Gordon does lead the major leagues with 28 stolen bases, and has been generally good at scoring runs when he is on base. Gordon has scored a run 36.6% of the time he has been on base (via hit, walk, hit by pitch, or error, excluding home runs), which is right in line with the average major league leadoff hitter (36.3%) and better than the average major leaguer (29.1%).
But is the old adage goes, you can't steal first base. The problem for Gordon has been getting on base, as his .278 on-base percentage has led to just 35 runs scored in 75 games despite batting first for most of the season.
Gordon responded earlier in the season when he was benched for three games in May after his production dropped to a .200 average and .239 on-base percentage. He hit .308 with a .341 on-base percentage in 11 games batting eighth after his return to the lineup, but since regaining the leadoff spot on June 3 he is hitting .236/.300/.291 in 27 games, which is not too far off his numbers for the whole season.
Then there is the matter of his defense. He seems to the naked eye to have good range, and will make the occasional outstanding play, but he has been rated well below average by both Ultimate Zone Rating (UZR) and Total Zone Rating both this year and last year. He also leads the majors with 17 errors, including two last night.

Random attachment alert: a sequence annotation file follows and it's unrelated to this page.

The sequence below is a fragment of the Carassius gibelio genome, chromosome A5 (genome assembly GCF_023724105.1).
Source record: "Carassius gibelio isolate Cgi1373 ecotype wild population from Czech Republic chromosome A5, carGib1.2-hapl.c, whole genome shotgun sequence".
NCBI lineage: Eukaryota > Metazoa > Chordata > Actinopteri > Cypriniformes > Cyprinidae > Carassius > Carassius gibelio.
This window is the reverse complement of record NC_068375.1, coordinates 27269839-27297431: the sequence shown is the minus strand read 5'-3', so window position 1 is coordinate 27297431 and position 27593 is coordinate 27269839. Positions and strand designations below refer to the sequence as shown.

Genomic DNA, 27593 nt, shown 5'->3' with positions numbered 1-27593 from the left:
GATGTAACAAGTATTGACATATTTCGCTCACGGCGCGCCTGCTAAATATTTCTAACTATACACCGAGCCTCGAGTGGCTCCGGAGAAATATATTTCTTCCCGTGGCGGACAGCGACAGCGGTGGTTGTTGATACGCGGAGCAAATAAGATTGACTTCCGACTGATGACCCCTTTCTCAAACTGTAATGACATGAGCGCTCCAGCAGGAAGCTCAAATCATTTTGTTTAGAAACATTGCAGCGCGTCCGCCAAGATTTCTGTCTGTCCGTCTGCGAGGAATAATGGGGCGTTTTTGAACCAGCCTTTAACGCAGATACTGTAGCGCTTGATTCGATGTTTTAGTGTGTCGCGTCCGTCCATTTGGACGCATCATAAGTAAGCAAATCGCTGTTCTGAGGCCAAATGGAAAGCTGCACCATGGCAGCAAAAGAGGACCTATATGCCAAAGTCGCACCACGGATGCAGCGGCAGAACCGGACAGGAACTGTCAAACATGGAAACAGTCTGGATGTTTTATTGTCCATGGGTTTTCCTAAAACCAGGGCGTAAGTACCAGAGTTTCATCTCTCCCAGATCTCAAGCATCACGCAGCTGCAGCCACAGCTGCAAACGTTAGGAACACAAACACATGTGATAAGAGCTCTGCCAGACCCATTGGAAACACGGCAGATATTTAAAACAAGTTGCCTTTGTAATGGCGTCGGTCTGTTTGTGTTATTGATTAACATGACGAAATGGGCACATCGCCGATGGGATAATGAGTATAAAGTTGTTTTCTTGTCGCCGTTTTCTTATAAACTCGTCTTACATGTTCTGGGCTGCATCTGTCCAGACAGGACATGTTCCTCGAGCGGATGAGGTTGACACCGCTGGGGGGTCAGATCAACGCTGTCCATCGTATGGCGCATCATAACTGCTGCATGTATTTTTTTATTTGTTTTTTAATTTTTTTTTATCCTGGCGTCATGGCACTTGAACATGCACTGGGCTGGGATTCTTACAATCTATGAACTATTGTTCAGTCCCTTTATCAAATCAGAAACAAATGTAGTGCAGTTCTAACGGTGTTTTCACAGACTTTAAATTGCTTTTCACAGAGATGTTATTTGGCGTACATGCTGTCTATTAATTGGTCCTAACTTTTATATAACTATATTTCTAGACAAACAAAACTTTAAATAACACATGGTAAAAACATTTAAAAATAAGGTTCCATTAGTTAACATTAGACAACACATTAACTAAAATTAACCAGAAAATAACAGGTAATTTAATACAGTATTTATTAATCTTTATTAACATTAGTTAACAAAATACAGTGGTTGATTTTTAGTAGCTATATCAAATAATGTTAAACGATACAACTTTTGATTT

"We thought he was going to make some great plays and that he might be erratic on the routine stuff, and he's been pretty much that," Mattingly said last weekend. "He has made some really good plays, then there have been some plays we think he should make. He's been okay."
Willing to let Gordon learn at the major league level was an easier choice when the Dodgers were 17 games over .500 with the best record in baseball and a seven and a half game lead in the division. But now, one game behind the Giants in the National League West and one game ahead of being out of the playoffs entirely, the Dodgers have no margin for error.
"We'll try to improve our club any way we can," Mattingly said on Saturday.
One way that has to be at least considered is a change at shortstop.
The Dodgers have a myriad of needs, especially in the infield where first base and third base are providing no production. I expect the Dodgers will acquire a corner infielder before even considering looking outside the organization for a shortstop, and that's fine.